During the most recent presidential election in 2016, a lot of voters felt somewhat duped after the polls closed and they realized that a large number of Fake News Sites popped up to sway votes and tamper with one of America's most passionate pastimes: politics. Love it or hate it, mainstream media is one of the biggest sources of coverage when it comes to an election, especially that of the highest office in the country.

The rise of Facebook fake news

The previous election was special in that one of the front-runners for the Republican candidate, Donald Trump [VIDEO], practically built his platform around the fact that mainstream media spreads false information, things that were taken out of context in one way or another, and, you guessed it, fake news.

The passion that he displayed and his convincing tone that resonated with voters across the board ultimately lead Americans to seek alternatives to news outlets like Fox News, MSNBC, and CNN, which was one of Trump's main targets throughout his campaign and still to this day.

With the booming demand for more news outlets came a surge of fake news sites - almost as if Trump spoke them into existence. Social media was the fake news creator's dream, especially sites like Facebook, Instagram, which Facebook owns, and Twitter, where sharing any and everything happens like wildfire, either because people feel that there's an important message that they think everyone should know about or just because they want the likes, shares, and followers.

Where the ads played their part

With all of its many, always prevalent ads, Facebook [VIDEO]was slammed by critics across the nation for its lack of responsibility in vetting its advertisers with the type of scrutiny that they should have been.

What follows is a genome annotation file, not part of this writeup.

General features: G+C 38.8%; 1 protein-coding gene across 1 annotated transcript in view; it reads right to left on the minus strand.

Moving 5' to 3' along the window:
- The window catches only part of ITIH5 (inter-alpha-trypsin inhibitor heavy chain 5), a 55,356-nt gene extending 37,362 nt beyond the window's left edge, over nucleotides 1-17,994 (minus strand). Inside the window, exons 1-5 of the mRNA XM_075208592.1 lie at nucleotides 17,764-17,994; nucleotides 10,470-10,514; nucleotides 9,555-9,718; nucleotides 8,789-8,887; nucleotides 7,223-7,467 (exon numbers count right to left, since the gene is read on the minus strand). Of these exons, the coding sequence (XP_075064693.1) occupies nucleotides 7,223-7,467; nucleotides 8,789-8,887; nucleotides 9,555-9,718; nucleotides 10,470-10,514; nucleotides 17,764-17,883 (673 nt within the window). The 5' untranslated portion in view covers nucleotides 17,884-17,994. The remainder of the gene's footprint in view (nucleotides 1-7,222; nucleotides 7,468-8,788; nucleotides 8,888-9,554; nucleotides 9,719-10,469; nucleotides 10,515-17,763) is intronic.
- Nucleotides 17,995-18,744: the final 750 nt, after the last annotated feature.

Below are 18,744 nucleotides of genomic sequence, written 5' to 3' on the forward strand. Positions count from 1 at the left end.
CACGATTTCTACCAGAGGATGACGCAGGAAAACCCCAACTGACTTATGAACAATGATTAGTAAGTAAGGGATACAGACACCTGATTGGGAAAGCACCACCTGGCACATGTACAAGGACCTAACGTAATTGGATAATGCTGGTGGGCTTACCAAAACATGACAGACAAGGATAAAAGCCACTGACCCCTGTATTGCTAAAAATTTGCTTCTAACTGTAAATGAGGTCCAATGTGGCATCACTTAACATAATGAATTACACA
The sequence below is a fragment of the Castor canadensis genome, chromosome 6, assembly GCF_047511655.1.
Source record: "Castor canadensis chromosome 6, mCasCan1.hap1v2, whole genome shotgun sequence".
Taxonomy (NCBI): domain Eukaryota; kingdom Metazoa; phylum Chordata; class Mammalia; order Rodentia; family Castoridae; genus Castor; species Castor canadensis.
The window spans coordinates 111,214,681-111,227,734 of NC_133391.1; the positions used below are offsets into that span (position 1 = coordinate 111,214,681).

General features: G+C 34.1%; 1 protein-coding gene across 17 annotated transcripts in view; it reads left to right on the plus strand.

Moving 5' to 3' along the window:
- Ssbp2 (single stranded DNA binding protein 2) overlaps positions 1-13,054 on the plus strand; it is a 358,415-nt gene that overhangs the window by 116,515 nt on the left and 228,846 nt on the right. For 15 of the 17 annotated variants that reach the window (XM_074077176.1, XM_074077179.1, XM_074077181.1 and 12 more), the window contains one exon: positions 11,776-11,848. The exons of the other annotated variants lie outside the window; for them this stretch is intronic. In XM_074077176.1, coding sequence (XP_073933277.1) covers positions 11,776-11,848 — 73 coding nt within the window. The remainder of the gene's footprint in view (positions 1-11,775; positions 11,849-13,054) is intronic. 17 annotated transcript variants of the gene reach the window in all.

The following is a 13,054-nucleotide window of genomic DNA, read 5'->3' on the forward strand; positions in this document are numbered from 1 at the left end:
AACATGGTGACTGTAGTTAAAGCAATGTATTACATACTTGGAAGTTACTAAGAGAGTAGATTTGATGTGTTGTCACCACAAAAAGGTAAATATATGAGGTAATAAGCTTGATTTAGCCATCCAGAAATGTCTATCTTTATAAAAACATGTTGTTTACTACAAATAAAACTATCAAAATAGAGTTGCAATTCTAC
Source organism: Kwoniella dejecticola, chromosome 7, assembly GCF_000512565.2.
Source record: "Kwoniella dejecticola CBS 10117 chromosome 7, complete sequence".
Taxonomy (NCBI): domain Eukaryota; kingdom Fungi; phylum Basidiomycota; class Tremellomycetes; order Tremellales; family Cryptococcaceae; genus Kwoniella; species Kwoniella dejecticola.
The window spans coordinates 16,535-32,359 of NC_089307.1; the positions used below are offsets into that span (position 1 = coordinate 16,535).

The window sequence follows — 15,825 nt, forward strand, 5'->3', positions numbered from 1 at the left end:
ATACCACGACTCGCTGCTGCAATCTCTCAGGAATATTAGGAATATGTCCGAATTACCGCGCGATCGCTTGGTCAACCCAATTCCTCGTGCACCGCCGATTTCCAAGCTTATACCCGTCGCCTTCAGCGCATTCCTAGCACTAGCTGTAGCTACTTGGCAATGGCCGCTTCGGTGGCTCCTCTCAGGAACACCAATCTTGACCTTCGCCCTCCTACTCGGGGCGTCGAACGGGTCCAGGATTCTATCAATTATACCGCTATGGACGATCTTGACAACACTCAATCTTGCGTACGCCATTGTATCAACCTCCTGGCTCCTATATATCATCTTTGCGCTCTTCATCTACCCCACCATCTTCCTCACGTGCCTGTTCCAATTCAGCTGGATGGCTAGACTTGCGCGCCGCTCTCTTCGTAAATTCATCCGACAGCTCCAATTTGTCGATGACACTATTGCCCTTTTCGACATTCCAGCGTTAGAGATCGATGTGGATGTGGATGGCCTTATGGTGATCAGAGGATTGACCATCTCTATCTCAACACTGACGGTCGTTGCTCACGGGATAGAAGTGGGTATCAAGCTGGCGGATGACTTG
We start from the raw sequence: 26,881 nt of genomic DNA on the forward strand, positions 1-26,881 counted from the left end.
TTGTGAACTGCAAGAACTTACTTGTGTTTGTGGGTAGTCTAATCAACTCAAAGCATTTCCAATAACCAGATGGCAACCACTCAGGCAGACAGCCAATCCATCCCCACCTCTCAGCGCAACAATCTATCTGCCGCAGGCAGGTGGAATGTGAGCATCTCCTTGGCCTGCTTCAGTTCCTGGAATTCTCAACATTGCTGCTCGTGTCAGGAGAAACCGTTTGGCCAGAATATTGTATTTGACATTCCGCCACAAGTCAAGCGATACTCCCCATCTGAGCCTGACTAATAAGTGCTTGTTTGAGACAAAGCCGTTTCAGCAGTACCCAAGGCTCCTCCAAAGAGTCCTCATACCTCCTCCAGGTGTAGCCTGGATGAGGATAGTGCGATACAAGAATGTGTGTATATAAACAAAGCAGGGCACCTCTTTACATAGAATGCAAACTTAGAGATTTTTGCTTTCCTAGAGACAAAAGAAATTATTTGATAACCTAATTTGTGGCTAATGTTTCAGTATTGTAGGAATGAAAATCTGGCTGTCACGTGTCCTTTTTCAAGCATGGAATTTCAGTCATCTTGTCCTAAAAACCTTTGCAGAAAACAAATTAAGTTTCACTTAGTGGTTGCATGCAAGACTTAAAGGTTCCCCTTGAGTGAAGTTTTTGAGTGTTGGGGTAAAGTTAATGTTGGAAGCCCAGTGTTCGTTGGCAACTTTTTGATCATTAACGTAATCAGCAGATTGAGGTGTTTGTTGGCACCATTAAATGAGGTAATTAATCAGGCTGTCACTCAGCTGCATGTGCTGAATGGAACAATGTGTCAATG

To rectify this, Mark Zuckerberg posted on Facebook stating that the company would allow "Issue ads" for advertisers to post politically related ads during an election, however, the ads could not endorse any one candidate that was running for office over the other.

Facebook released information to state that they had recently removed as many as 270 accounts that were established in Russia - accounts whose sole purpose was to spread false information to American voters during the 2016 election season. Not only did they spread false information, but the fake news sites were noted for supporting the Trump campaign and pumping fiction into the election left and right.

Even still, the Facebook CEO knows that there's only so much that they can disallow in the wake of coming election season. “These steps by themselves won’t stop all people trying to game the system,” Zuckerberg stated in his Facebook post. “But they will make it a lot harder for anyone to do what the Russians did during the 2016 election and use fake accounts and pages to run ads.”